Almost everyday, someone sends me an e-mail, or posts a question on our message board concerning security clearances in the military. What is a security clearance? What do they look at? What can keep me from getting a security clearance? How far back to they investigate? How long is a security clearance valid?
What is a Security Clearance?
The military possesses information and technology which could be helpful to our enemies. The unauthorized release of this information can compromise our nation's national security. Unauthorized release can cause battles/wars to be lost, missions to be ineffective, and can result in the death or injury of military and civilian personnel.
A security clearance investigation is an inquiry into an individuals loyalty, character, trustworthiness and reliability to ensure that he or she is eligible for access to national security information. The investigation focuses on an individuals character and conduct, emphasizing such factors as honesty, trustworthiness, reliability, financial responsibility, criminal activity, emotional stability, and other similar and pertinent areas. All investigations consist of checks of national records and credit checks; some investigations also include interviews with individuals who know the candidate for the clearance as well as the candidate himself/herself.
In the military, all classified information is divided into one of three categories:
CONFIDENTIAL: Applied to information or material the unauthorized disclosure of which could be reasonably expected to cause damage to the national security.
SECRET: Applied to information or material the unauthorized disclosure of which reasonably could be expected to cause serious damage to the national security.
TOP SECRET: Applied to information or material the unauthorized disclosure of which reasonably could be expected to cause exceptionally grave damage to the national security.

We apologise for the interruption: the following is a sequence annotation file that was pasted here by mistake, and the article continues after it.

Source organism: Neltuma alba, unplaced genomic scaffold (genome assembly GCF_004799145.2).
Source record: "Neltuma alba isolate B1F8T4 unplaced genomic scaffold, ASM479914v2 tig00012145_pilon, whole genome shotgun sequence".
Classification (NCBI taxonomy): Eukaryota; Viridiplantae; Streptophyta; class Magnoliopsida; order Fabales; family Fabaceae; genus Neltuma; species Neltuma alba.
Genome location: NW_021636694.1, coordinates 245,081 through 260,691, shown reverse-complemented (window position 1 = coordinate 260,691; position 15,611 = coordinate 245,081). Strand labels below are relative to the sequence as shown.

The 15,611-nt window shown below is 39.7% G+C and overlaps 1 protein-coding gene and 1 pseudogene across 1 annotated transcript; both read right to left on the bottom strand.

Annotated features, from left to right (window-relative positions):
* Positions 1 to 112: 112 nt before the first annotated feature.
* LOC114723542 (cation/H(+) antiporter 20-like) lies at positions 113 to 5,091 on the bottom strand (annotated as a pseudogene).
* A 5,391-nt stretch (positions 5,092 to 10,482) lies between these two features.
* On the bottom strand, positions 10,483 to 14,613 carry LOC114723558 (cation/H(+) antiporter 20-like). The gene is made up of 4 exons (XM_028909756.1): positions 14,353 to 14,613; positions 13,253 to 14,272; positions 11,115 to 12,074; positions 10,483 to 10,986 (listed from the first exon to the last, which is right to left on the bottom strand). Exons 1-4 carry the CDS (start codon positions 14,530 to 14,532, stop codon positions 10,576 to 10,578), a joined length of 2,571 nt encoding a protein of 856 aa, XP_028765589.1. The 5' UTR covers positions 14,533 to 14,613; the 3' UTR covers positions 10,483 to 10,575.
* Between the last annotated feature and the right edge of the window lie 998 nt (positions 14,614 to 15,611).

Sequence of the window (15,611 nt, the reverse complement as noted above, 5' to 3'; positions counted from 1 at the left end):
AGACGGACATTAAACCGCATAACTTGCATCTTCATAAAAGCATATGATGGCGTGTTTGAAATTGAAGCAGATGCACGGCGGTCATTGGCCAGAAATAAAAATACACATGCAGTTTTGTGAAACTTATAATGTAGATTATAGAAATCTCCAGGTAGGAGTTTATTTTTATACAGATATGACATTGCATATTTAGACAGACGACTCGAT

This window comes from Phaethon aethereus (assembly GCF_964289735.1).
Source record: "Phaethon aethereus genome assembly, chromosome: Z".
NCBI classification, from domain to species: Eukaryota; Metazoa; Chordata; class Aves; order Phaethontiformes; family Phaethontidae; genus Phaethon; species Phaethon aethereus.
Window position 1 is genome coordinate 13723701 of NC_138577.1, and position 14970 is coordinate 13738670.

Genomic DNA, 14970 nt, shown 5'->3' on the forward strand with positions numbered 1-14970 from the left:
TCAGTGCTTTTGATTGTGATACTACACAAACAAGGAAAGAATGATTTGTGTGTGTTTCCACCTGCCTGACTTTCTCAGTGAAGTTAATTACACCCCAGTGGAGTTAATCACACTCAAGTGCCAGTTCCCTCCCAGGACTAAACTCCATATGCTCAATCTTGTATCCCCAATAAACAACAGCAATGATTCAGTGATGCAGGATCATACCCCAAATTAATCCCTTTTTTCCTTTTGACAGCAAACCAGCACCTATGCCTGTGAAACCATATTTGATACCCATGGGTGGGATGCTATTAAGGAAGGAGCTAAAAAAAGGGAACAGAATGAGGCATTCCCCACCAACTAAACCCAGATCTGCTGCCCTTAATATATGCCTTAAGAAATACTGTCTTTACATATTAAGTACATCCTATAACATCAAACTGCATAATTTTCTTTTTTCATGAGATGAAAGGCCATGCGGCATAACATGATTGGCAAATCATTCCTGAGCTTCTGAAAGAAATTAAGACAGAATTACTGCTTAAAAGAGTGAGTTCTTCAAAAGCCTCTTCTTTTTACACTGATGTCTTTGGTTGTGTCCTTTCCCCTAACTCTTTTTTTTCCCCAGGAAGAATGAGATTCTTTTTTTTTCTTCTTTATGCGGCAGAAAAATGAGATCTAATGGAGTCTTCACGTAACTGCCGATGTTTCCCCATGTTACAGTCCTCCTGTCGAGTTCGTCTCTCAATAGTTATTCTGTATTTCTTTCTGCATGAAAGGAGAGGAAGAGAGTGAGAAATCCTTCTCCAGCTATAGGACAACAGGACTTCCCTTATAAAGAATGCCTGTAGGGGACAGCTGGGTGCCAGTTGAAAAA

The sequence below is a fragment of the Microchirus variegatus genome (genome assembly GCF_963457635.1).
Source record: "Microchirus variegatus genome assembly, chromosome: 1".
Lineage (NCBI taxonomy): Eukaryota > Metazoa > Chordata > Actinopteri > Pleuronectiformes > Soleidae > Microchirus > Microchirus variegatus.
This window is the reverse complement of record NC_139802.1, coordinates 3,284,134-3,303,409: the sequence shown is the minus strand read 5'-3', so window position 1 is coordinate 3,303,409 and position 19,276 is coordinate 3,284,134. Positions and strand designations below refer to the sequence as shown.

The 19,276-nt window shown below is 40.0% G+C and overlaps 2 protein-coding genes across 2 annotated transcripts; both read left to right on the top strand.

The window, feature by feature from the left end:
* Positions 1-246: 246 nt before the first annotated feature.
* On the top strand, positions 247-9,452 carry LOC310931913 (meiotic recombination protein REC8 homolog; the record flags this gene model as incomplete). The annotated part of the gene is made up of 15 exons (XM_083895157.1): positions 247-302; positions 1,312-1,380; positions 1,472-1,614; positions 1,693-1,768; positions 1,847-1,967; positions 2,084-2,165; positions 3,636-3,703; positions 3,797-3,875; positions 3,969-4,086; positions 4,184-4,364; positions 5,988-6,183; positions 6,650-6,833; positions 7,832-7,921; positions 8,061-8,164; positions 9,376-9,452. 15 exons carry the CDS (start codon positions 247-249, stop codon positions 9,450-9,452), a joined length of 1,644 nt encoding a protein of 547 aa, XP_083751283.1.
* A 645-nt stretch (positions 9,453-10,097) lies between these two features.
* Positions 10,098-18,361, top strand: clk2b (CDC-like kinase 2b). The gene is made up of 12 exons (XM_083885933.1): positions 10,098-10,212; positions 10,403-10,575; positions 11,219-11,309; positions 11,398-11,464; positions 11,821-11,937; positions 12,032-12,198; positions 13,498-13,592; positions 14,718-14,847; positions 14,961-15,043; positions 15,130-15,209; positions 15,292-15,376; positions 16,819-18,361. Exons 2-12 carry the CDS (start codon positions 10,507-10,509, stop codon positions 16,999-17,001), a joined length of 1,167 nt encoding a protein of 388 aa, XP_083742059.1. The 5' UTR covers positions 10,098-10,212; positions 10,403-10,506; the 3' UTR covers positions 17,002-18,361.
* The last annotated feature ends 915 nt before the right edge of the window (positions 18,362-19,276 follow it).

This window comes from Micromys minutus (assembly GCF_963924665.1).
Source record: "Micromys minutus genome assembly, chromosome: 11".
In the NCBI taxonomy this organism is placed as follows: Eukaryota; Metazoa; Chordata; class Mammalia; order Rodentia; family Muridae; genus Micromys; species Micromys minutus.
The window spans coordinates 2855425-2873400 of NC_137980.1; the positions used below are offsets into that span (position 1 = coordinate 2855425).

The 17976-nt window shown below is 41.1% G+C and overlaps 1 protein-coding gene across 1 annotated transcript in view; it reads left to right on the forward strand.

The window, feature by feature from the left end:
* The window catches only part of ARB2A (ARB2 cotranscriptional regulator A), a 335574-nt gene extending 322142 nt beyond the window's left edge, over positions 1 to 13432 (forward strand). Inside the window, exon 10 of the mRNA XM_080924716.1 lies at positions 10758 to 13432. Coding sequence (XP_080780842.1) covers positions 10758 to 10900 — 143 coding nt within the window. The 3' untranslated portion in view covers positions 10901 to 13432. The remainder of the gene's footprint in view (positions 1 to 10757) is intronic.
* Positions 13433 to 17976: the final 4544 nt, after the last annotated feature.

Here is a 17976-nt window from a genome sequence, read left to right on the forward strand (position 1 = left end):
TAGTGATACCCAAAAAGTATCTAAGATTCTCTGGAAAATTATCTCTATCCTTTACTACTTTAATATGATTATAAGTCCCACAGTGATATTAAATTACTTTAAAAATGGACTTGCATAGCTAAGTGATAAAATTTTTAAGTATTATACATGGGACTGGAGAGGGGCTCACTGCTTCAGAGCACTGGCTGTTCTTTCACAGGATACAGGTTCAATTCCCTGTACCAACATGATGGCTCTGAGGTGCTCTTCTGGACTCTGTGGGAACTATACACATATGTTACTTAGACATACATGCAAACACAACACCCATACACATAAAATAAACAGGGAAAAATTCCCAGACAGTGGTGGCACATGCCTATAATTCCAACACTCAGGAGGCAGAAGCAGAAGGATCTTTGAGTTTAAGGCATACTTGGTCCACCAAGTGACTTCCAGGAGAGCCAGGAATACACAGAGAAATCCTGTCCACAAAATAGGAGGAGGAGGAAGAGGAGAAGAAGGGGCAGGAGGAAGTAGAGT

In addition to the above, some classified information is so sensitive that even the extra protection measures applied to Top Secret information are not sufficient. This information is known as "Sensitive Compartmented Information" (SCI) or Special Access Programs (SAP), and one needs special "SCI Access" or SAP approval to be given access to this information.
"For Official Use Only" is not a security classification. It is used to protect information covered under the Privacy Act, and other sensitive data.
Who requires a Security Clearance?
Basically, anyone who requires access to classified information to perform their duties. If your job requires you to have access to CONFIDENTIAL information, you would require a CONFIDENTIAL Security Clearance. If your job requires you to have access to SECRET information, you would require to have a SECRET Security Clearance, etc. For military personnel, two things determine the level of security clearance required; your MOS/AFSC/Rating (Job), and your assignment.
Many military jobs require access to classified information, regardless of where one is assigned. In other cases, the job itself may not require a Security Clearance, but the particular location or unit that the person is assigned to would require giving access to classified information and material.
For example, when I first enlisted into the Air Force into the Aircrew Life Support AFSC, the job required a SECRET clearance level. A few years later, however, I was considered for an assignment to a unit which required me to have a TOP SECRET clearance with SCI. Even before I knew I was being considered for the assignment, the Air Force initiated a TOP SECRET/SCI background check.